Resti del Palazzo Imperiale di Massimiano


Via Brisa, 20123 Milano



Beginning in the late second century and throughout the third century CE, increasing pressures on the borders of the Roman Empire led the emperor to move further and further away from Rome. Such military-political exigencies lead to the dissociation between capital and imperial seat. The decentralization of power, implemented by Diocletian's reforms, turned many peripheral cities into houses of the court of the Augusti and Caesars: in Milan, therefore, Maximian ruled the territories of Italy, Africa, and Spain.

As the capital, the city assumed the role of administrative, military and judicial center; the circle of walls was, therefore, enlarged, new buildings were constructed and, in general, the entire city was restructured. In particular, one of the areas affected by Maximian's interventions is the western one, where the circus is erected. Immediately to the east of the circus and in close relation to it is developed the area of the imperial palace, which is configured as a multifunctional complex, autonomous with respect to the city, equipped with all the services necessary for the imperial court, such as baths, places of worship, residential, administrative and military facilities. One can speak, therefore, of a true imperial quarter, in which the building on Brisa Street constitutes one of many sectors.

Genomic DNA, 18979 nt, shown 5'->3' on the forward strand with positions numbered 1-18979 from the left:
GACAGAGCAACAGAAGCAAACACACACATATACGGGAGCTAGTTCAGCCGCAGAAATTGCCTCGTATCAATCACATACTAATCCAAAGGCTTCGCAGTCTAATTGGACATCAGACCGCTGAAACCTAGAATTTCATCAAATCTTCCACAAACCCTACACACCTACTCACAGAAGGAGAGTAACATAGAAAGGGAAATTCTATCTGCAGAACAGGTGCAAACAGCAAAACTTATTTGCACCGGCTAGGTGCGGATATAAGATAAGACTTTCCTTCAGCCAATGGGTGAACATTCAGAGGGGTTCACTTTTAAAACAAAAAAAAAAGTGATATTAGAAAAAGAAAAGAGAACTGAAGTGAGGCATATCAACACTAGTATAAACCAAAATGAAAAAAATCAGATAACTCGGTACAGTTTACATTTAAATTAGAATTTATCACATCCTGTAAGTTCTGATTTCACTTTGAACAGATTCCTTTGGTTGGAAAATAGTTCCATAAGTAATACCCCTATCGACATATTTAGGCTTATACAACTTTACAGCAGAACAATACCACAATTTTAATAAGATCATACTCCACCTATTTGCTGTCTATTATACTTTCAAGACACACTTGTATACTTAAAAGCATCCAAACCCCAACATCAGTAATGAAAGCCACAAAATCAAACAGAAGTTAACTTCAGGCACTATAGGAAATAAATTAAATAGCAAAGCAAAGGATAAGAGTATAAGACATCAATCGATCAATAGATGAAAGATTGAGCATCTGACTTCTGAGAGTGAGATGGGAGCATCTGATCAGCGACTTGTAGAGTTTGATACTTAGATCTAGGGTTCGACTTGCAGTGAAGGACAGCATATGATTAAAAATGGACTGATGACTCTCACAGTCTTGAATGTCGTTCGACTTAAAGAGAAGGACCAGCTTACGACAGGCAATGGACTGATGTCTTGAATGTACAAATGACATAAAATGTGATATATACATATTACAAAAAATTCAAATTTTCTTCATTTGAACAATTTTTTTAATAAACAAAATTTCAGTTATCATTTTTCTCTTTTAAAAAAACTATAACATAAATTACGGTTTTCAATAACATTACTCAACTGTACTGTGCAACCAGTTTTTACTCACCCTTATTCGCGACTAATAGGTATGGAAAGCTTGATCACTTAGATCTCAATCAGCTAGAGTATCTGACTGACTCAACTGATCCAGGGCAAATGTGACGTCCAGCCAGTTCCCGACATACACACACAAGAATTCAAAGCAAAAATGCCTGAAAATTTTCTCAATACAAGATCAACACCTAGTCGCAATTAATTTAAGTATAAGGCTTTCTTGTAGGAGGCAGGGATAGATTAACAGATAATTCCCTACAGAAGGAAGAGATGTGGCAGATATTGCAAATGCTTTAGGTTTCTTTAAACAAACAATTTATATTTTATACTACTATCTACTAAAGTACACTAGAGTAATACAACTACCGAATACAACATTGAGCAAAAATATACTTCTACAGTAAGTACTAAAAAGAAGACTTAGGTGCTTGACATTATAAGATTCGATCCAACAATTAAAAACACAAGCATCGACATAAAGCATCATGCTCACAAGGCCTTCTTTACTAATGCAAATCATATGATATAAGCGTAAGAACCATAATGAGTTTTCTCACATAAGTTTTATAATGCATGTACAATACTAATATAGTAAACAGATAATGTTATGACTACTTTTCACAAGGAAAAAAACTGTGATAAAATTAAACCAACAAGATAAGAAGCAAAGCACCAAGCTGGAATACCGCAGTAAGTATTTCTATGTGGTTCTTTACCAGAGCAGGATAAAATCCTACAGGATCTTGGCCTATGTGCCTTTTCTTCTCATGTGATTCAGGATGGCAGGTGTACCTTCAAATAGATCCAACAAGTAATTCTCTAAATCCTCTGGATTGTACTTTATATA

The small number of monumental remains in the archaeological area of Via Brisa is due in part to the cellars of the buildings destroyed by bombing and in part to the first hasty excavation work carried out with heavy machinery. The discovery of individual rooms took place in several stages, while the arrangement of the archaeological area, with reinforced concrete substructures, dates back to 1982.